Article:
Not much to say if you’re a man of honor. If you’re that exalted species known as a “team player.”

Even if he wasn’t wild about it.

“At the beginning, not really,” Carlton said. “But as the season went on, I adjusted. I wasn’t really expecting to be that comfortable in that situation.”

Carlton as a sophomore had done fine as a Seminoles starter — 3.94 ERA in 17 games, including a two-hit gem against Florida in the NCAA tournament that beat a Gators star who a year later was to become Detroit’s first-round pick: Alex Faedo. But, just as Martin and Bell foresaw, Carlton calmed FSU’s back-end. He pitched 35 games in relief: 2.17 ERA, with the usual array of strikes, strikes, and more strikes.

Bell spoke Saturday about that rather dramatic — as college baseball decisions go — meeting with Carlton early in 2017.

“He’s an ultimate competitor, a true pitcher, and I think the bigger the stage and the bigger the game, he’s a guy who never backs down,” Bell said during a phone chat. “We kind of sold that to him — that this was going to add value to him down the road if pro teams determined he could do different things.”

Bell said it was Carlton’s makeup as much as his arm that, for FSU’s coaches, led to an easy choice.

“I think the biggest thing for me is that Drew has always been Drew — he understands who he is and doesn’t try to be somebody else,” Bell said. “Whether it was in high school, or college, or as he now works through pro ball, he’s always had poise on the mound. You can say he has ice in his veins, but more for me is that he doesn’t back down from anything.”

‘Mudder’ mentality

That absence of a fearsome fastball isn’t an issue, at least in a coach’s view. Carlton’s repertoire has changed through the years — the cutter is now a slider, and the “slurvy” breaking pitch he once threw is gone, replaced by a purer change-up.

“Fastball command and the ability to pitch off his fastball has always been there,” Bell said. “He can locate it, he can get a little more velo (velocity) if he needs it, he can sink it, and he can pitch in on a left-handed or right-handed batter.

“He knows how to attack hitters. He can take the ball every day, and that’s the beautiful thing. He’s not that big. But he’s a 6-foot ‘mudder’ and I love him to death.”

Carlton knew, as his closer profile deepened in 2017, that he would be drafted that June. Where, and by which team, he had no clue. But it was the Tigers who bit, in the 32nd round, and then offered enough cash to steer him from his senior season at FSU.

He was doing fine, academically, it might be added. An economics major — he likes the day-trading world in which his parents, and younger brother, Jake, all work — Carlton was within 20 credits of graduating when he joined the Tigers. It’s less than a year of mop-up studies he plans on finishing, well, once baseball is behind him.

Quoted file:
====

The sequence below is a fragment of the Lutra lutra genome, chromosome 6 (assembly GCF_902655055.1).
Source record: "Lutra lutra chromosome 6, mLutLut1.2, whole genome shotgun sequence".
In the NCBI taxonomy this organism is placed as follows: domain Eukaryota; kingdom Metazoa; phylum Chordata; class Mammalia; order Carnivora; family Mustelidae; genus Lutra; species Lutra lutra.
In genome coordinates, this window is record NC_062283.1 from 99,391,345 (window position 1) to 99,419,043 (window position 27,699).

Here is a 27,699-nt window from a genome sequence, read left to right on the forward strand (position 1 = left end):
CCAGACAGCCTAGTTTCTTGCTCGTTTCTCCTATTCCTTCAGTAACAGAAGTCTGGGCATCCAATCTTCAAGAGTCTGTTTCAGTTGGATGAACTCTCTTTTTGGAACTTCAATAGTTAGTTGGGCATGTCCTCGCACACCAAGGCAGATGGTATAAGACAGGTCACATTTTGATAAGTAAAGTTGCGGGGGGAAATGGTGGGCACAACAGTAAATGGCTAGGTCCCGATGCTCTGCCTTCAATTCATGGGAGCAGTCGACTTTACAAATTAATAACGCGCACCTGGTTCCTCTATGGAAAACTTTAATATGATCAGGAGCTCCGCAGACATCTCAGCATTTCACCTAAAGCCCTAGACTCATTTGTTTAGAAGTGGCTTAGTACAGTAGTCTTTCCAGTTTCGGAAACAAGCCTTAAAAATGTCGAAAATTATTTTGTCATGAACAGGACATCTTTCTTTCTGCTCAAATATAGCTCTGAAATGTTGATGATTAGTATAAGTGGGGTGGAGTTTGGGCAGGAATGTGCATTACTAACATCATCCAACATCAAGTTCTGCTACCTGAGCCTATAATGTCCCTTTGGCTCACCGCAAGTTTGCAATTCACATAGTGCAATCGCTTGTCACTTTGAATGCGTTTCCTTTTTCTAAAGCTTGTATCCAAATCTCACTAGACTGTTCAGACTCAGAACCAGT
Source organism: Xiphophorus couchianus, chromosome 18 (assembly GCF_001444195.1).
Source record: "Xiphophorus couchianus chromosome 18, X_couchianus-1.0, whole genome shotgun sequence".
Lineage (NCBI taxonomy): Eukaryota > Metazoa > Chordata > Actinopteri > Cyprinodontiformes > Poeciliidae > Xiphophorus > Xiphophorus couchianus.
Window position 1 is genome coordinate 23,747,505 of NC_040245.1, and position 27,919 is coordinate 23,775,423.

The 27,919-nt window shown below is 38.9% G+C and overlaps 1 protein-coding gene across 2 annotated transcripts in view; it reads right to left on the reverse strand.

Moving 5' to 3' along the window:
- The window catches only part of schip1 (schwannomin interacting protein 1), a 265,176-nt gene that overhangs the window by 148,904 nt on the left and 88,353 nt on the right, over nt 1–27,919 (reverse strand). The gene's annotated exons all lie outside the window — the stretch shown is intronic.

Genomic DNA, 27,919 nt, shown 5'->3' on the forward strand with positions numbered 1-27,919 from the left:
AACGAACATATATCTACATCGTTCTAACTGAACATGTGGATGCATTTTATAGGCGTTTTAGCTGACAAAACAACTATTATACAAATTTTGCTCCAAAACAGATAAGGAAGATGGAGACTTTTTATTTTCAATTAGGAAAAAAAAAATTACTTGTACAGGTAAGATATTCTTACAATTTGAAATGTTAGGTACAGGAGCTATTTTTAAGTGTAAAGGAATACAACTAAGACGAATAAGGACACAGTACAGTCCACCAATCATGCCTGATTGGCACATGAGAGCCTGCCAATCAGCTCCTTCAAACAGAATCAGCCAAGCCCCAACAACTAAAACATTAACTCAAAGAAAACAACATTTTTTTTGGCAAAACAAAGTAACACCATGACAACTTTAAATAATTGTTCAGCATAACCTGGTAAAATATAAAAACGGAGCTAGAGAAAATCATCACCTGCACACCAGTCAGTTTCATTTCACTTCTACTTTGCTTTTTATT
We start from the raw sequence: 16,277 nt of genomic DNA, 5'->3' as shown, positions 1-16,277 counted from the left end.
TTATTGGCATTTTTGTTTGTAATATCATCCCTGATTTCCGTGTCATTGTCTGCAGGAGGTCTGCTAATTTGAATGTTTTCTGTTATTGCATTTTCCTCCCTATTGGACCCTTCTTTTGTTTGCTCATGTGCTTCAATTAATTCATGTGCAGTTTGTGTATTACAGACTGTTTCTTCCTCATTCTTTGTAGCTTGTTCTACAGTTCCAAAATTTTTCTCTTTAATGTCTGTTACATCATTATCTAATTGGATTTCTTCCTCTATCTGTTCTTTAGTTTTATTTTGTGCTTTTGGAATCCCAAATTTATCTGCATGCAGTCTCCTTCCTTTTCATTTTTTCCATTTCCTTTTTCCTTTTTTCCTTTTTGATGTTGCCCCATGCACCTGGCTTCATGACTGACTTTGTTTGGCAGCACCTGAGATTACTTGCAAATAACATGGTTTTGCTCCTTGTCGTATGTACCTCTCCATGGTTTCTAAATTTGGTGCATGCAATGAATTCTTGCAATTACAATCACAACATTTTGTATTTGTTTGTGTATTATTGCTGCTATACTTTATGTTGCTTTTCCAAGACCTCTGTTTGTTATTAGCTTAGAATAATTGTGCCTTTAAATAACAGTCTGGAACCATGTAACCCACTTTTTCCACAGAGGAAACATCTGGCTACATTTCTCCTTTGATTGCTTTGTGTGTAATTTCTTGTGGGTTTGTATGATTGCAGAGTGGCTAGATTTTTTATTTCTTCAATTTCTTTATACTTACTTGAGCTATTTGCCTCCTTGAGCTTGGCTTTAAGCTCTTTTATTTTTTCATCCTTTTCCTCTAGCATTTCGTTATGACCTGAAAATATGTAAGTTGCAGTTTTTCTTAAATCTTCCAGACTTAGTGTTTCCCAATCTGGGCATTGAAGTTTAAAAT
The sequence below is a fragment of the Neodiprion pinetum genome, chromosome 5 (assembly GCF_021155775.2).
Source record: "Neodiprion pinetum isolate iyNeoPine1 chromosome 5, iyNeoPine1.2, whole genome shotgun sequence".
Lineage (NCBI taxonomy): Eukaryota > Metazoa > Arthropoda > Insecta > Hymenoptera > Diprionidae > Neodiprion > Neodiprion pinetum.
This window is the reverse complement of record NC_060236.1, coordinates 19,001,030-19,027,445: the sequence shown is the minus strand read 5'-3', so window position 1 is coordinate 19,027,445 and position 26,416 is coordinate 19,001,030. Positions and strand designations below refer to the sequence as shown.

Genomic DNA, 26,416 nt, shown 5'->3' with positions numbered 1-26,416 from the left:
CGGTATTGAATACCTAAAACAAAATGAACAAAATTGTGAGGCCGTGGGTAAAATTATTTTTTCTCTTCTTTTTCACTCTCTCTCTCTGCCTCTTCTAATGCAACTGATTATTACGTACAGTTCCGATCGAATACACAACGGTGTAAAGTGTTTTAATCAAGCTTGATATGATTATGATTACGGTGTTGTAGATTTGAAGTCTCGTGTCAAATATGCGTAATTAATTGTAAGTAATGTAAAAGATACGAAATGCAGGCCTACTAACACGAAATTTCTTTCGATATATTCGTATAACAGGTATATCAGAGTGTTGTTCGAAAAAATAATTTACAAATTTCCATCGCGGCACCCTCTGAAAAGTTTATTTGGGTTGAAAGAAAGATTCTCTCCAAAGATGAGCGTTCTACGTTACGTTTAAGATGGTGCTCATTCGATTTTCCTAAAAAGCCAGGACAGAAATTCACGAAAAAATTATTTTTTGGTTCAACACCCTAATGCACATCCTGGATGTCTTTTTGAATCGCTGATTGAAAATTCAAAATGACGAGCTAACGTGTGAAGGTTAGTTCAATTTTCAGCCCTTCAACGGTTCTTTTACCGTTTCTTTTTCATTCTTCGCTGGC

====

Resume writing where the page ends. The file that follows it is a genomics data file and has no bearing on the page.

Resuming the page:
That might be down the road a bit. Maybe quite a bit if his past antics continue.

Turns out, pitching baseball is something he finds terrifically gratifying, even as he trekked last autumn to the Dominican Republic for six weeks with Escogido. He and his wife, Victoria — they’ve been together since high-school days — enjoyed Santo Domingo, including the COVID-confined time at a most pleasant and beautiful hotel.

But it was on the baseball field that Carlton saw a deeper dividend. Winter League ball in the D.R. is sophisticated. You better pitch, and pitch well, if you’re to hang around and not be jettisoned by teams that expect to win.

Carlton passed yet another test. Now, another looms. And how wild is it that this spring-camp audition comes at his hometown, where years ago he would be among the crowd at Grapefruit League games, or on summer nights when the Lakeland Flying Tigers were dueling at Marchant Stadium as a couple of kid prospects named Justin Verlander and Curtis Granderson were just beginning their paths to Detroit.

He understands realities, of course. He didn’t pitch competitive baseball last year. He has some grooming ahead, probably this season at his 2019 stopover, at Double-A Erie, or maybe at Triple A. He could get torched during these upcoming Grapefruit League contests and see how far a man, even at 25, is from Detroit.

Or, he might just continue doing what he’s been doing for some time now. He might pitch — well.

Sometimes, it seems, scripts don’t change. They carry on, they evolve, they give way to new scenes and times that don’t much deviate from a theme that steadily works.

Lynn Henning is a freelance writer and former Detroit News sports reporter.